By Jana Pearce, CNC Visitor Experience Manager

All too often we hear about another species that is facing habitat loss and heading for trouble. News reels and online articles bombard us with image after image of downed forests and desolate construction sites. For so many of us, learning and interfacing with animals makes us feel closer to nature, and seeing their homes destroyed can provoke an intensely emotional response. We see those photos and think to ourselves: how awful, poor animals, and what a shame.

But what happens when those animals become “too successful” at adapting to the cities that replace their natural habitat? For some animals, while in nature they had to roam tirelessly to satisfy their basic needs, in a city they can find food, water, and shelter all in one convenient place. It just might happen to be your backyard. Are we willing to share our space? We are delighted to see does with their fawns until they start snacking on our vegetable gardens. What do you do when you have a neighbor that you can’t seem to get along with?

A basic piece of advice is to “treat the problem, not the symptom.” The critter is around because something in the area is meeting its basic needs. Take away or block off the food, water, or shelter they’re after and chances are they’ll move on to greener pastures. It might sound too good to be true, but sometimes bringing in the cat food at night or putting an exclusion fence around the garden is all it takes.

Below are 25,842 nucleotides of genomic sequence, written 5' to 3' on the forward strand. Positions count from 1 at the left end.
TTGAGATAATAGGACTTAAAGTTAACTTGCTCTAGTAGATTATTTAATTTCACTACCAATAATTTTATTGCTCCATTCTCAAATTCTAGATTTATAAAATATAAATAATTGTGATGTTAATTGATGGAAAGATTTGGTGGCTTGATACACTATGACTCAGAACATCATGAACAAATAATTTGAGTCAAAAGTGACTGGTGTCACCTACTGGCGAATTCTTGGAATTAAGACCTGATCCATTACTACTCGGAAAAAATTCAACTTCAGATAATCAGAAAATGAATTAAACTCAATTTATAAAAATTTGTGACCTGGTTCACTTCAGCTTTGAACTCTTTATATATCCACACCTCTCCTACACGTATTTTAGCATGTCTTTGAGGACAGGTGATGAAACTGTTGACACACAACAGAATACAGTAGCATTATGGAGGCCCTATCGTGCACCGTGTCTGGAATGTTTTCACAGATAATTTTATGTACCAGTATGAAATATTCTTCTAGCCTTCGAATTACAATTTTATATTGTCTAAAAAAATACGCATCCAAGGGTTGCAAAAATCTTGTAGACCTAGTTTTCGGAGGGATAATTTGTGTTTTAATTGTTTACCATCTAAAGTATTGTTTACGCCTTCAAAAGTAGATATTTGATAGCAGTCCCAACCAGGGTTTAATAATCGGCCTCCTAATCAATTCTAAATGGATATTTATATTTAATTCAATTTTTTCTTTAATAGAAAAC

Another approach is to start with a shift in mindset. Humans generally consider our society and the natural world as two separate communities. Now more than ever, as urbanization continues to spread, “humans must view cities as part of—not separate from—nature,” said Suzanne MacDonald, psychologist and biologist at York University in Toronto. How can we learn to live alongside our wild friends?

CNC’s own wildlife tech Samantha Kennett recently began working with Clemson University and UGA on the “Urban King Snake Project,” to identify and track the king snake population in the metro Atlanta area. This snake (which eats Copperheads, by the way) has proven itself adept at surviving in urban environs. How and why does it thrive? If we found out, they could help control the vermin populations in urban areas.

Just like the snake, hawks and owls love small animals, but they often fall victim to the reflective windows of office buildings, hitting them and dying. CNC partnered with the Atlanta Audubon Society to implement a series of special stickers in the Discovery Center that have caused the rate of bird collisions at CNC to dramatically fall. Other businesses in Atlanta has adopted the new system, called Collidescape.    

We will all have to do some adapting of our own and challenge ourselves to learn to embrace our non-human neighbors.

If you find you’re in need of more information, search the web for the Georgia Wildlife Resources Division’s “Living With Wildlife” page and UGA Extension’s “Resolving Human-Nuisance Wildlife Conflicts” page for facts, advice, and more.